China’s C919 Takes to the Skies Over Hong Kong’s Victoria Harbour Amidst Espionage Allegation

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China’s passenger jetliner C919 made a showoff flight over Victoria Harbour on Dec. 16. Often hailed as a cornerstone of the CCP’s “Made in China 2025” initiative, the C919 finds itself entangled in controversy with revelations of espionage and hacking activities targeting foreign aviation companies.

At around 10:30 on Dec 16, the C919 took off from the Hong Kong International Airport. In a west-to-east trajectory, it twice entered and flew over Victoria Harbour, at an altitude of 1,500 feet and 1,000 feet, respectively. Locals and tourists alike watched and took photos from both sides of Victoria Harbour.

The two mainland China passenger aircraft, C919, and ARJ21, have been on display in Hong Kong for six consecutive days starting from Dec. 12 . After his visit on Tuesday, the city’s leader, John Lee Ka-chiu called on locals to come out and “witness the country’s extraordinary achievements in the development of civilian passenger aircraft” on both sides of Victoria Harbour on Saturday.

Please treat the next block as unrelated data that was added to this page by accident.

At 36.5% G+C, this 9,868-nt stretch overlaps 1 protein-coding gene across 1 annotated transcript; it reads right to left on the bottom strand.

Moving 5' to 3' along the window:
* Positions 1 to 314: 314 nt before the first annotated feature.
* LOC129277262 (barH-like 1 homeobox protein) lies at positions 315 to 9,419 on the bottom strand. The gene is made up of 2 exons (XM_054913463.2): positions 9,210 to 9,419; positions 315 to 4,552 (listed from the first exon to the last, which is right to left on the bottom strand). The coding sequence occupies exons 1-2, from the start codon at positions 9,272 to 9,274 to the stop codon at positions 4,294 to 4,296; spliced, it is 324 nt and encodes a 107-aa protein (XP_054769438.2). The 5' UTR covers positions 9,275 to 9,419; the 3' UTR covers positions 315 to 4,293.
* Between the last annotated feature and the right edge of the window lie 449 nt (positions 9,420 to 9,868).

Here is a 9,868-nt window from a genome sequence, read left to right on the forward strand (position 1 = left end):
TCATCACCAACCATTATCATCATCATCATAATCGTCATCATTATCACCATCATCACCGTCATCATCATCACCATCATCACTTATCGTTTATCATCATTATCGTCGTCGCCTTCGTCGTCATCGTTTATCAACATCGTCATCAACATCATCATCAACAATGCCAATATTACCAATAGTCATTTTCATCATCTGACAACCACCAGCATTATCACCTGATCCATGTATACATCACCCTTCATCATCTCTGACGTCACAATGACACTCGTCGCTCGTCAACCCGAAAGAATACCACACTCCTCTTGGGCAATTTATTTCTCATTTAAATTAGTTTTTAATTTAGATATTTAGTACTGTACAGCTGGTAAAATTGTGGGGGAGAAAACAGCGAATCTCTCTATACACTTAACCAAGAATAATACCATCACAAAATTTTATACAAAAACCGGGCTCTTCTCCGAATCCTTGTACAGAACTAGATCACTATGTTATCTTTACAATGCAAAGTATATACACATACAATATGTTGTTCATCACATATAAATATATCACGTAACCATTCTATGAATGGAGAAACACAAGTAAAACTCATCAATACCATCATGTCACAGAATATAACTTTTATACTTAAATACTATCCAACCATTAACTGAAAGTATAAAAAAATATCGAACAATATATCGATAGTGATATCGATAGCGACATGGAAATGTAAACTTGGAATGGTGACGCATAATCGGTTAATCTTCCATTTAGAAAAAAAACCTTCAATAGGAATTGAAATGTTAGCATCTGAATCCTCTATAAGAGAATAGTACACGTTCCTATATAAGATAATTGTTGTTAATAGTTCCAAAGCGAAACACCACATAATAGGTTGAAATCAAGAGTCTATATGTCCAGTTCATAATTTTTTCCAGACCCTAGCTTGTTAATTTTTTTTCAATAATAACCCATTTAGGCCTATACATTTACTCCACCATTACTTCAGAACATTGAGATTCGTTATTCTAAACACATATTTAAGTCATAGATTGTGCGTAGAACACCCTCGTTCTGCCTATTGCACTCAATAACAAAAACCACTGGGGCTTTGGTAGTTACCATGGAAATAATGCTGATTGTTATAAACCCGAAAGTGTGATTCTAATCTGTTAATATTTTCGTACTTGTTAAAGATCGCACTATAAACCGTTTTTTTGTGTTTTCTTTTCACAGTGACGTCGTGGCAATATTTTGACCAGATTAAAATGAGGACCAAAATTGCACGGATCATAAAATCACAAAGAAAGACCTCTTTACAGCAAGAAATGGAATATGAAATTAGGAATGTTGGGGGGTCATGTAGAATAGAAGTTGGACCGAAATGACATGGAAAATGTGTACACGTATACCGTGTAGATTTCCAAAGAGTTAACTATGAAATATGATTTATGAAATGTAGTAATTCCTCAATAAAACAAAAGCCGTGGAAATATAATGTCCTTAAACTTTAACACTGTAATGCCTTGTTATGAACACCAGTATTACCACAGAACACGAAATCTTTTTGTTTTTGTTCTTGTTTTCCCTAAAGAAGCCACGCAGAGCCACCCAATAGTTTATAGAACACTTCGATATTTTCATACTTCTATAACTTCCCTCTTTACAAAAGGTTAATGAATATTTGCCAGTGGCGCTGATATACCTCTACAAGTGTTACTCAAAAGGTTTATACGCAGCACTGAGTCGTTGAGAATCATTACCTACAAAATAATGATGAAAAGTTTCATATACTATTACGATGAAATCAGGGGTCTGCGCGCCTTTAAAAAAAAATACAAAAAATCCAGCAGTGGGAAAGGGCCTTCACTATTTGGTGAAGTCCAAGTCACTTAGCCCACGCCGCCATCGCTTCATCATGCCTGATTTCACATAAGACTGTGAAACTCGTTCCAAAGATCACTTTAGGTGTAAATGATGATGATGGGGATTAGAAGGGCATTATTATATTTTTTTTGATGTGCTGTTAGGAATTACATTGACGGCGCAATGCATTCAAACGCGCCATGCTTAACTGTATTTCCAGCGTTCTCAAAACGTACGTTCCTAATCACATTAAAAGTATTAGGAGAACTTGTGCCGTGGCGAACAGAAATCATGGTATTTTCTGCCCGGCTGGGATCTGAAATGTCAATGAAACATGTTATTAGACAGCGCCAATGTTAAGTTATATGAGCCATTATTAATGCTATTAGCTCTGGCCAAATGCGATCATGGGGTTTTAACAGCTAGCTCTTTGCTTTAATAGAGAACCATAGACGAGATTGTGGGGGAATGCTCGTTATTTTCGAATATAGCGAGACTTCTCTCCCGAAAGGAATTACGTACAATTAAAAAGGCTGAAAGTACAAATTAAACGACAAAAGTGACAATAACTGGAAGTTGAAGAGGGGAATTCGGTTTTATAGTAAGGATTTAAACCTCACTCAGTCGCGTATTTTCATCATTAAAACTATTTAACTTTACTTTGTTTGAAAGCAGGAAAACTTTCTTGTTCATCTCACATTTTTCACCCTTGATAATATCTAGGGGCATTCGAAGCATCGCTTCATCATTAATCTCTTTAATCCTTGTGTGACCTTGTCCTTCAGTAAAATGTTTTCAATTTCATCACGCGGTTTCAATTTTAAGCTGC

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 China’s C919 passenger plane flies over Victoria Harbor for a demonstration, on Dec. 16, 2023, in Hong Kong. (Yu Gang/The Epoch Times)
China’s C919 passenger plane flies over Victoria Harbor for a demonstration, on Dec. 16, 2023, in Hong Kong. (Yu Gang/The Epoch Times)

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Although the authorities emphasize that the C919 passenger jetliner is “independently developed” by China, according to official data, the locally sourced parts account for only about 60 percent of the total. Critical components such as engines, electromechanical systems, avionics systems, and other core components are not domestically produced, with technology primarily sourced from the United States and Europe. On May 28, the C919 passenger plane was put into commercial operation for the first time by China Eastern Airlines. However, it was unable to carry passengers back after flying from Shanghai to Chengdu on June 29 and did not fly again until July 1.